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Int J STD AIDS. 2008 Nov;19(11):747-51. doi: 10.1258/ijsa.2008.008117.

Domestic violence in a genitourinary medicine setting--an anonymous prevalence study in women.

Author information

1
Lydia Clinic, St Thomas' Hospital, London SE1 7EH, UK. wai.loke@gstt.nhs.uk

Erratum in

  • Int J STD AIDS. 2009 Mar;20(3):220.

Abstract

Domestic violence (DV) affects around one in four women in the UK. This study aimed to determine the prevalence of DV and the associations with sociodemographic and sexual behaviour variables in female attendees of an inner-city genitourinary (GU) medicine clinic. In this cross-sectional survey, 177 of 380 women (46.6%) disclosed a history of abuse and 17.4% reported DV in the preceding 12 months. Women with a history of a sexually transmitted infection (STI) were more likely to have experienced DV at some point in their lives (odds ratio [OR]=2.39; 95% confidence interval [CI]: 1.58-3.63). Logistic regression analysis revealed that being black compared with white, (OR=1.7; 95% CI: 2.4-12.5) current cohabitation with a partner (OR=2.24; 95% CI: 1.06-4.75), increasing number of sexual partners in the last year (OR=1.24; 95% CI: 1.01-1.5) and consumption of illicit drugs (OR=2.05; 95% CI: 1.02-4.11) were significantly associated with DV in the last 12 months but age, current occupation, history of STIs, age of coitarche and condom use were not. DV was common in this GU medicine clinic population and associated with STIs. We recommend that health practitioners undergo training to increase awareness of the links between partner violence and sexual health problems.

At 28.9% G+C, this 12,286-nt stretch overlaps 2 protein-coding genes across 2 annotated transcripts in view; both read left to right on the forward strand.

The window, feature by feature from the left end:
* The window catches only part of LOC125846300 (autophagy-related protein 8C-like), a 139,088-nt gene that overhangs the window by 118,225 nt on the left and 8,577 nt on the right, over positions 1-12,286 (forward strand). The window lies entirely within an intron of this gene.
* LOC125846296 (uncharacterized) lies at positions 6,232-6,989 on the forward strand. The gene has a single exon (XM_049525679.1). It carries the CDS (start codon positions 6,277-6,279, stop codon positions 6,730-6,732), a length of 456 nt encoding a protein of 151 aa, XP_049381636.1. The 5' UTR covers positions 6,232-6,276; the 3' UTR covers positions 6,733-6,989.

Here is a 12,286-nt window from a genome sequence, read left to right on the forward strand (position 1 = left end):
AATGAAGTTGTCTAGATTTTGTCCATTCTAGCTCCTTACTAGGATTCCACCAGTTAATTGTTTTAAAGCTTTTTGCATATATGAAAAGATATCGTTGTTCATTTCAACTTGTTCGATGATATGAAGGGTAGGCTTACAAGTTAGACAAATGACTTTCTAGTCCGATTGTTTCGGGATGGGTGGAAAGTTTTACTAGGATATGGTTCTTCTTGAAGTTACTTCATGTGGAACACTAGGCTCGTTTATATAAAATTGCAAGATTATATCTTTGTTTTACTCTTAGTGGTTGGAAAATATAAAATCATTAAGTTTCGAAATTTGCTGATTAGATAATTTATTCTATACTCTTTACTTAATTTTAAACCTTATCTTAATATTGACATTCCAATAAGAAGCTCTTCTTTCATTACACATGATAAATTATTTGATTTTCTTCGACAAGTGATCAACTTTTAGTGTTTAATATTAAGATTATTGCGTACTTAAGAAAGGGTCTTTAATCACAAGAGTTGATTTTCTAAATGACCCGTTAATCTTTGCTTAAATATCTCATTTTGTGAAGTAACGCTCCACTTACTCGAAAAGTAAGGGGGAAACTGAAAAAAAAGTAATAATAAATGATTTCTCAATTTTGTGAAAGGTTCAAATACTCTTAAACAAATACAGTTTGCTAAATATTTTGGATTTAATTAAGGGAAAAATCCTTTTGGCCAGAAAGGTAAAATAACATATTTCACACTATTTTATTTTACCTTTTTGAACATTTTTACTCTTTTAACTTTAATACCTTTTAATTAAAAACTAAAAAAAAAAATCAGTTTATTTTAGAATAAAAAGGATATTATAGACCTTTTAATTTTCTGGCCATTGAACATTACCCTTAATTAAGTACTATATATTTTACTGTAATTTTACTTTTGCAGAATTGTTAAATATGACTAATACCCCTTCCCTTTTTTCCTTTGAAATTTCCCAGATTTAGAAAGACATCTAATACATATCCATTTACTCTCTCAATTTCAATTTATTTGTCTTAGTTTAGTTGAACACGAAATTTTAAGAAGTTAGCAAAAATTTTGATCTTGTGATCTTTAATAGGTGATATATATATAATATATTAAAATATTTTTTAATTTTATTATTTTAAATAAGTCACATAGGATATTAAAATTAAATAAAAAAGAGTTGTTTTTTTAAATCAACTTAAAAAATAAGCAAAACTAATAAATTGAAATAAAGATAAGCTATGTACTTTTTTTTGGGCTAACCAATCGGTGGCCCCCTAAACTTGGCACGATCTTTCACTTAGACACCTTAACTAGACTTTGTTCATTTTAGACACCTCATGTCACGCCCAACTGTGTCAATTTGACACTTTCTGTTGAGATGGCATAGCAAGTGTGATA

PMID:
18931267
DOI:
10.1258/ijsa.2008.008117
[Indexed for MEDLINE]

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